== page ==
Balancing multiple alliances is the sine qua non of relationship building in conjoint therapy. To do so, therapists must (1) deliberately foster the within-family alliance, or the degree to which family members share a sense of purpose about the problems, treatment goals, and (especially) the value of working collaboratively in therapy, and (2) avoid creating severely split alliances (Pinsof & Catherall, 1986), which occur when one (or more) family members has a much stronger connection with the therapist than do the others (Friedlander, Escudero, Horvath, Heatherington, Cabero, & Martens, 2006). Our meta-analysis found within-system alliances to be more predictive of outcome than individual alliances with the therapist, and more split or unbalanced alliances contributed significantly to worse treatment outcomes (Friedlander et al., 2018). Split alliances are quite common, but severe splits can be pernicious, since family members who view their experience with the therapist very differently can wind up becoming polarized about the value of the therapy itself (Escudero & Friedlander, 2017; Friedlander et al., 2006). 

In our multidimensional alliance model, the SOFTA (System for Observing Family Alliances), individual clients’ alliances are strong when they are engaged in the therapeutic process, emotionally connected to the therapist, feel safe in the therapeutic context, and share a sense of purpose with other family members (see Friedlander et al., 2006, and for a full description of this conceptual model and associated self-report and observer measures.) Based on qualitative and quantitative research as well clinical experience, we have identified some therapeutic practices that foster strong CFT alliances. Here, we briefly offer some practice recommendations, focused on the two features noted earlier.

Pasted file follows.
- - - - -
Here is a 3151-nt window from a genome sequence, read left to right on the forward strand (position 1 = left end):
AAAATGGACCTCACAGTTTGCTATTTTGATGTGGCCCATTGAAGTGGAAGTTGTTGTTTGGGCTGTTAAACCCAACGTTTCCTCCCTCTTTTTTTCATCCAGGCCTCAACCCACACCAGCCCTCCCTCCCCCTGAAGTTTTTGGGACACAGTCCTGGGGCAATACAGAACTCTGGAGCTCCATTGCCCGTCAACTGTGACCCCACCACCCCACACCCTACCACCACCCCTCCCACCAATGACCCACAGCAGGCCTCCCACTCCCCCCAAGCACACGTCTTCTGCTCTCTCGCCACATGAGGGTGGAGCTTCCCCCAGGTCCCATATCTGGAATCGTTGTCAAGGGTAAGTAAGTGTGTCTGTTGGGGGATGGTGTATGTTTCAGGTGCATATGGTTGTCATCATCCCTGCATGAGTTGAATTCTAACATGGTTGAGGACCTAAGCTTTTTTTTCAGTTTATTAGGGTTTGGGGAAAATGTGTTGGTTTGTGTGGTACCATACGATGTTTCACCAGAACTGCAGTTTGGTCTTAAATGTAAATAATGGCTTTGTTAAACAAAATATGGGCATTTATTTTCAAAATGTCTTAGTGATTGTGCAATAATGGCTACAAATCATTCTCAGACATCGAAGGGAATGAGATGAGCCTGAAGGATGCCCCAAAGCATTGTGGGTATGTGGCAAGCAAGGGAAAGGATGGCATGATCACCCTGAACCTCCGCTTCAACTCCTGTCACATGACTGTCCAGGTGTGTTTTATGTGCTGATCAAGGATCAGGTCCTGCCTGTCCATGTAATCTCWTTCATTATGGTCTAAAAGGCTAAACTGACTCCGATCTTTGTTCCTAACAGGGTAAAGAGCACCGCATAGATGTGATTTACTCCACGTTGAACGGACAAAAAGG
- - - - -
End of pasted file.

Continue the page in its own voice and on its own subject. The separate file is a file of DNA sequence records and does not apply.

Promoting Strong Within-Family Alliances

In more successful treatments, the within-family alliance tends to start out strong or strengthens over time (Escudero, Friedlander, Varela, & Abascal, 2008). However, some research shows (e.g., Friedlander, Escudero, Lambert, & Cragun, 2008) that even highly experienced therapists tend to neglect this element, employing more engagement and emotional connection behaviors to address individual family members and fewer behaviors that specifically foster a shared sense of purpose among family members. Identifying clients’ shared feelings (“You are both feeling overworked and underappreciated”) and experiences (“In previous relationships, your trust has been betrayed, so understandably, you are both wary of really investing”) and validating common struggles (“You are all working hard to get past this crisis”) strengthens the within-family alliance, as does proposing goals to which everyone can sign on (“How about if together we seek ways to share clear strategies with the children and thus reduce this tension that you all feel at home?”).